Physicians honor a renowned Sinai doctor and teacher.
Membership in the Sherman Society doesn’t require a lengthy application, annual dues or celebrity status. All that’s required is a willingness to celebrate “a very special person who trained so many of the Jewish OB-GYN physicians in Metro Detroit,” explains Danny Benjamin, M.D., one of the residents trained by the late Alfred I. Sherman, M.D., who chaired Sinai Hospital’s Department of Obstetrics and Gynecology.
For the past three years, Benjamin has organized a dinner that gathers former Sinai Hospital OB-GYN residents and attending physicians, along with Wayne State University-affiliated physicians, whose lives were touched by Sherman — a leading clinician, teacher and innovator in gynecology and obstetrics in Detroit.
His students are practicing at the DMC, Beaumont and Providence hospitals locally, and are in other Michigan cities and scattered throughout the country, says Benjamin, who now heads the OB-GYN department at DMC Huron-Valley Sinai Hospital.
The recent dinner is coordinated with the annual Alfred I. Sherman Memorial Lecture, part of the WSU School of Medicine OB-GYN Grand Rounds, an annual educational program for medical students and physicians. Dr. Mark I. Evans, OB-GYN professor at Mt. Sinai School of Medicine, formerly chair of the WSU OB-GYN department and a nationally known expert in reproductive genetics, was the 2018 lecturer — a testament to Sherman’s reputation, according to Sherman Society members.
According to Jerrold “Jerry” Weinberg, M.D., Sherman came to Sinai Hospital in 1967 as its first full-time chief of obstetrics/gynecology — previously a part-time-position. Weinberg was one of his first group of residents.
“He was a wonderful, gentle person with Jewish values and a cancer specialist who saved lives,” Weinberg says. According to a 1992 article in the Detroit Free Press, Sherman was the first board-certified gynecologic oncologist in Michigan and only one of 10 statewide at that time.
Sherman was born in Hamilton, Ontario, and attended medical school at the University of Toronto. Anti-Semitism in Canada limited opportunities for Jewish physicians, so after a year of training in New York, he went to Washington University Medical School for further training and later joined its medical staff, working in St. Louis for 20 years.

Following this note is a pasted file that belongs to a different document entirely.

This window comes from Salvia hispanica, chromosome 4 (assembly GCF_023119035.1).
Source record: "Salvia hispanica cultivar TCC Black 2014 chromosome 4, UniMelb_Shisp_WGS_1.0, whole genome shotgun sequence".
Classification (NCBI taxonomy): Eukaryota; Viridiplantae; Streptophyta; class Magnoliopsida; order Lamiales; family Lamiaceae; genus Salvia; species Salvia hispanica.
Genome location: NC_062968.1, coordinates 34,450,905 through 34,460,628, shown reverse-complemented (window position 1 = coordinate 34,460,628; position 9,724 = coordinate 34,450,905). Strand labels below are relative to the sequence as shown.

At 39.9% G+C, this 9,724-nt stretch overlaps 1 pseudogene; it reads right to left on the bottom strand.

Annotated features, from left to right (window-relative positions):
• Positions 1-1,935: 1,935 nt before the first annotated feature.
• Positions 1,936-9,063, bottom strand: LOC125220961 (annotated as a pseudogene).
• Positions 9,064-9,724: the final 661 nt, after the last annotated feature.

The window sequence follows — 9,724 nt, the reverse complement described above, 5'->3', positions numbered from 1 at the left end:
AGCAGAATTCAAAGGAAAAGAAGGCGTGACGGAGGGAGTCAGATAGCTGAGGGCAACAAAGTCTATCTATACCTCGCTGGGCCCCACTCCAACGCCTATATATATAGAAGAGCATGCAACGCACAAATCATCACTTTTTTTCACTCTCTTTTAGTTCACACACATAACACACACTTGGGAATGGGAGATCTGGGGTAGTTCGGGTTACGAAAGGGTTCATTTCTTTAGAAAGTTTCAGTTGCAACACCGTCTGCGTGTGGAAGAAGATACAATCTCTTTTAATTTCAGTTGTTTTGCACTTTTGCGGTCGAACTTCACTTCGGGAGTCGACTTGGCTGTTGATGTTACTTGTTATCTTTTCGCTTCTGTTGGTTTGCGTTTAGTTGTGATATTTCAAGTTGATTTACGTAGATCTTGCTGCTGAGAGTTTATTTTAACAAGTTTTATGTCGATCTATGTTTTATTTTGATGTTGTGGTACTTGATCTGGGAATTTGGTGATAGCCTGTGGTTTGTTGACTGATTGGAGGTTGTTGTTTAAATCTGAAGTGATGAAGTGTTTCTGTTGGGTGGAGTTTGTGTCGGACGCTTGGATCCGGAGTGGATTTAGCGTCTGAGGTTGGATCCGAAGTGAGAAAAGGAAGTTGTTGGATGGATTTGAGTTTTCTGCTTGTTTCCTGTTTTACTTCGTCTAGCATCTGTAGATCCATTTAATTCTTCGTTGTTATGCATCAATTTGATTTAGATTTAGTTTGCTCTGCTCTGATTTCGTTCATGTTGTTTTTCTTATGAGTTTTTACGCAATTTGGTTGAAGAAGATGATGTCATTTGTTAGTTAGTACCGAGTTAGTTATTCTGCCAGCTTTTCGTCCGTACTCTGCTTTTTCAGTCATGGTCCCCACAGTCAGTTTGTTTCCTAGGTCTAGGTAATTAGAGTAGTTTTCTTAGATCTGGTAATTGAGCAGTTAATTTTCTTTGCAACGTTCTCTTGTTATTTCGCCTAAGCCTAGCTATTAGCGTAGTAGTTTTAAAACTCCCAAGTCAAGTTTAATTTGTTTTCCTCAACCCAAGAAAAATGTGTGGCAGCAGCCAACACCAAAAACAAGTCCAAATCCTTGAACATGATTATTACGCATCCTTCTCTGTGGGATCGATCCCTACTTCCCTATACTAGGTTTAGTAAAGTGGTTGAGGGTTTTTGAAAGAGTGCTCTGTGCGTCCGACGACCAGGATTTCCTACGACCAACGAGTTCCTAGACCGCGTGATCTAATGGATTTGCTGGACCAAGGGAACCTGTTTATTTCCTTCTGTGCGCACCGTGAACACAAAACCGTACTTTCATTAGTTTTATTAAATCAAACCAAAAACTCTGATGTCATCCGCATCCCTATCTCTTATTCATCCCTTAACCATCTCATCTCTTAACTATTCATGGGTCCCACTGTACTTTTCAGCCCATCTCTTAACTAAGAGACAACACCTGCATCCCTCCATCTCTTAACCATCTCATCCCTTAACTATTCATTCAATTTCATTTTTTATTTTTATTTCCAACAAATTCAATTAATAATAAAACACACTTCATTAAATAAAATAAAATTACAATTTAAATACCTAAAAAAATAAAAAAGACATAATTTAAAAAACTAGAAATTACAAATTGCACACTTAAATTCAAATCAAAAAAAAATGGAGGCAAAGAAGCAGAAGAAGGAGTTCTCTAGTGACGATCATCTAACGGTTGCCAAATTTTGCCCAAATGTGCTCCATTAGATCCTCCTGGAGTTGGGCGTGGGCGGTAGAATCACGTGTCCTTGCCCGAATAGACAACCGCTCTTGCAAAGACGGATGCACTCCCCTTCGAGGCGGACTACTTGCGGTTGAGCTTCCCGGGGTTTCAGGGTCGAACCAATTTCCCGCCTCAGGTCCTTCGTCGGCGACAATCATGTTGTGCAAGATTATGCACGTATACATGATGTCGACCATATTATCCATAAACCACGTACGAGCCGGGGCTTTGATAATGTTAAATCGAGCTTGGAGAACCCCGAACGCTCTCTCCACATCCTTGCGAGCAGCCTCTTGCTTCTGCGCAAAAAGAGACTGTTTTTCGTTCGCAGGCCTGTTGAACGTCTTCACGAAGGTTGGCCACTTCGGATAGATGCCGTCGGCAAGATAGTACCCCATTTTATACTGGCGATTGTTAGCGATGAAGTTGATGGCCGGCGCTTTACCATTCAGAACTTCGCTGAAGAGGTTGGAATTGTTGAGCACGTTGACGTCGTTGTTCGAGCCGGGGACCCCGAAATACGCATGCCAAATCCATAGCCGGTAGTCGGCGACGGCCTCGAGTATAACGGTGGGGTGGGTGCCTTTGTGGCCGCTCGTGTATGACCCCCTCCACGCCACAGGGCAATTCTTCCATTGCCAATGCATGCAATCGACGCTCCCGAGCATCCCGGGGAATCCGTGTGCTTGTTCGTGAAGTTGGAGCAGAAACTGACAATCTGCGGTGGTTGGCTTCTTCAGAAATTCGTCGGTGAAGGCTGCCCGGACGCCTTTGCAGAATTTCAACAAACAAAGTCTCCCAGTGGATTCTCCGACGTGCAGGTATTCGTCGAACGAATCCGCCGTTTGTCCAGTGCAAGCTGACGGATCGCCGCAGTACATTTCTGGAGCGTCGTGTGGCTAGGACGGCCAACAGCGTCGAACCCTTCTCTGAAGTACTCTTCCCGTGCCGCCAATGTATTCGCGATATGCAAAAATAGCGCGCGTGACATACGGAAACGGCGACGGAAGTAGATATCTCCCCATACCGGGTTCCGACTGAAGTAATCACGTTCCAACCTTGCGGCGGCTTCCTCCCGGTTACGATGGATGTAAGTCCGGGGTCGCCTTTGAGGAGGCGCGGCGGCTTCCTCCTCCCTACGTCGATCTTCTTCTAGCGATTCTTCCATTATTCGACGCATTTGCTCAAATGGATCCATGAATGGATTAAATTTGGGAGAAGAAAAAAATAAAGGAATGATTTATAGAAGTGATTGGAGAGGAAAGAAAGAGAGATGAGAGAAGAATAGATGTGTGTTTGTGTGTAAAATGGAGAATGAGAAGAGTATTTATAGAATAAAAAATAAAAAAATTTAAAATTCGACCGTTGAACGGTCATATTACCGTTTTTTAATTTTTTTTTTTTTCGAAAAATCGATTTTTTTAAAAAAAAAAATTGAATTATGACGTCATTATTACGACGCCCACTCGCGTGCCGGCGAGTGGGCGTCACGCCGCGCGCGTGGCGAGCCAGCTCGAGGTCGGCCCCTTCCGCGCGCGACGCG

As Sinai’s chief of OB-GYN, Sherman set high standards but was very available to help his residents. Weinberg remembers Dr. Sherman’s use of the Socratic method, constantly questioning his students to motivate them to think and solve problems. As a young doctor, Weinberg remembers being very nervous about giving a presentation at a national meeting until Sherman surprised him by showing up to provide support.
At Sinai, Sherman continued his research and innovations to improve gynecologic and obstetrical care. Sinai became known for pioneering the use of progesterone to prevent miscarriages and, with Dr. Milton Goldrath, he developed one of the premier programs in the country using laser therapy for a variety of gynecologic conditions.
His devotion to teaching, research and his patients meant that he worked long hours, but his daughter, Merle Schwartz, says he always came home for dinner and put the children to bed, and then went back to work for several hours. Schwartz and her husband, Ron, attended the dinner, along with another of the Shermans’ children, Dr. Larry Sherman, a surgeon, and his wife, Caroline.
“Dr. Sherman was an amazing mentor, incredibly patient with high expectations for all of the Sinai residents. He was a full professor at Wayne State University with talented residents and attending staff, and there was a close bond between everyone at Sinai,” says Michael Salesin, M.D.
Leonard Sudakin, M.D., another Sherman Society member, describes Sherman as “very haimish with no airs about him. He had a wealth of knowledge and was the final word on medical and ethical issues.”
Sherman practiced medicine until 1985 and died at age 91 in 2012. His wife, Sandy, attended the first Sherman Society dinner but died in 2016 prior to the second event.
Sinai Hospital of Detroit was acquired by the Detroit Medical Center (DMC) in 1997 and was subsequently merged with DMC’s Grace Hospital. The Sinai Hospital building was demolished; it is now the site of Renaissance High School.
Support the Detroit Jewish News Foundation
Support the educational mission of the independent, nonprofit Detroit Jewish News Foundation.